World Health Organization Director-General Tedros Ghebreyesus said on X that it was “devastating to see the 650-bed hospital out of service at a time when access to health care is urgently needed.”

The International Red Cross team at the hospital – which has performed more than 3,000 surgeries since the conflict began – also left.

Many of those leaving the European hospital crowded into the nearby Nasser Medical Complex, which has reached capacity.

WHO and other agencies were able to move much of the European Hospital’s equipment to Nasser, including ventilators and anesthesia machines. But medical staff were left wondering if and when they would have to move again.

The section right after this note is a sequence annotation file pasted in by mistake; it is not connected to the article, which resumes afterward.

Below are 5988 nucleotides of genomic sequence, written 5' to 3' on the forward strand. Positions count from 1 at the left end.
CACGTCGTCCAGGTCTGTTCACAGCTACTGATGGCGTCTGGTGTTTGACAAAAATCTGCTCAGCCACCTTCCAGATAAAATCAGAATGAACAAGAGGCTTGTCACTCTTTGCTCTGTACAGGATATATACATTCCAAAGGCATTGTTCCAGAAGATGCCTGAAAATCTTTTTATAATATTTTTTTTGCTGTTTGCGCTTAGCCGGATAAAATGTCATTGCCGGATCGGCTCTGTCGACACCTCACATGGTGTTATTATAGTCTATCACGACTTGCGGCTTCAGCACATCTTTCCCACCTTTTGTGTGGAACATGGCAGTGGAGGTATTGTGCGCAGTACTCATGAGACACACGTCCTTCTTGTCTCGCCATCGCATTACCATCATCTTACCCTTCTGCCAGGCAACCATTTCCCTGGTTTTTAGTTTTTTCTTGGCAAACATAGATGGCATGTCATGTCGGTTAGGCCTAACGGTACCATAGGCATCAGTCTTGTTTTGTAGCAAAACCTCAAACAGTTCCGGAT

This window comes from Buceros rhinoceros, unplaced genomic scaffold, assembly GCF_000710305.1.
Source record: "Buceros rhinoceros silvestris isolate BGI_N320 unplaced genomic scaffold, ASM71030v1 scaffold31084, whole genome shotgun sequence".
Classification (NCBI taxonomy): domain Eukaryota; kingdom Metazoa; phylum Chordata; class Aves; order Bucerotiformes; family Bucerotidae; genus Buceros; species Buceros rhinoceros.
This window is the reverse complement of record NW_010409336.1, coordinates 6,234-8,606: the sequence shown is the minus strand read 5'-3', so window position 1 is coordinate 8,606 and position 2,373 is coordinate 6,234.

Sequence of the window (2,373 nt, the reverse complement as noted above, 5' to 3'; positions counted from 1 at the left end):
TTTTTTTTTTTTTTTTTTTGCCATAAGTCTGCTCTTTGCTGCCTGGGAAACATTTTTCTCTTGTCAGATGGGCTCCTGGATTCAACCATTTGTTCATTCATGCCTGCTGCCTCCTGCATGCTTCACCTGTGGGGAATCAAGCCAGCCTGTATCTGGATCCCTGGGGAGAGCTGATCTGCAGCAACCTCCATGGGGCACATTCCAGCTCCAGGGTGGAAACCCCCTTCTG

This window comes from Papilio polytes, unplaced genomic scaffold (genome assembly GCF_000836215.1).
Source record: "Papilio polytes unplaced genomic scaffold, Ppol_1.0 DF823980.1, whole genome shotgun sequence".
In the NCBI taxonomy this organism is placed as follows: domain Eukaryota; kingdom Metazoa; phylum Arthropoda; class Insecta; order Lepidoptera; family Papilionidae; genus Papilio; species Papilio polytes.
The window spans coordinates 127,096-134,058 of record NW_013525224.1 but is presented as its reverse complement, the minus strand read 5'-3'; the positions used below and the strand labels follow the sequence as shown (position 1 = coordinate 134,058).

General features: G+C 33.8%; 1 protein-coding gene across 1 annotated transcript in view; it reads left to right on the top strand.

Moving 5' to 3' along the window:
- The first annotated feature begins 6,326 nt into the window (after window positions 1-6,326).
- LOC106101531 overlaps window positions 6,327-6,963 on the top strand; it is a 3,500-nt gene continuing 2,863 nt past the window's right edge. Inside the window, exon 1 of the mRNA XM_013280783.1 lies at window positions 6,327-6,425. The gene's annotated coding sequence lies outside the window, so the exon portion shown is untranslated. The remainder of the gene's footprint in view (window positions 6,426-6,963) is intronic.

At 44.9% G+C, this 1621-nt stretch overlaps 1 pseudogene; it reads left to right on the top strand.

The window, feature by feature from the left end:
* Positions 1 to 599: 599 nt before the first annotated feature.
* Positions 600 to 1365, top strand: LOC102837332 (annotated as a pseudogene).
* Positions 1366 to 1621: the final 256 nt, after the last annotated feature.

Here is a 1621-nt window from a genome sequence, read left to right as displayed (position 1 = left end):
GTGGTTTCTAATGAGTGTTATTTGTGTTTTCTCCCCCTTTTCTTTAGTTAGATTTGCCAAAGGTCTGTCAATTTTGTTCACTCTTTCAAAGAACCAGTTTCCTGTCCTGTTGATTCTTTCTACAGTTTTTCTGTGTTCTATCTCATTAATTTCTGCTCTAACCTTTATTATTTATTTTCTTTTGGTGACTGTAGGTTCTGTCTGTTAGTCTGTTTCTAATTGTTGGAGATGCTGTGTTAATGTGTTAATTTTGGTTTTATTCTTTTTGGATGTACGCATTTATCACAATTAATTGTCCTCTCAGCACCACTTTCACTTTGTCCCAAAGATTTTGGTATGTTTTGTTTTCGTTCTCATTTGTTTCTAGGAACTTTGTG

Now, one of Gaza City’s main hospitals — Al Ahli Baptist — has also closed its doors. The Episcopal Church of Jerusalem, which runs Al Ahli, said that after several drone strikes in the vicinity on Sunday, the hospital was placed in a “red zone” for evacuation.

“As a result,” the church said on Facebook on Monday (7), “all vulnerable people sheltering on site, staff and all patients have had to leave the safety of the site… Our hospital is now out of operation at a time when its services are in very significant demand.”

Archbishop Hosam Naoum said the diocese protested the closure in the strongest possible terms and appealed to Israeli authorities to allow it to reopen. CNN contacted the IDF for an update on the hospital’s situation.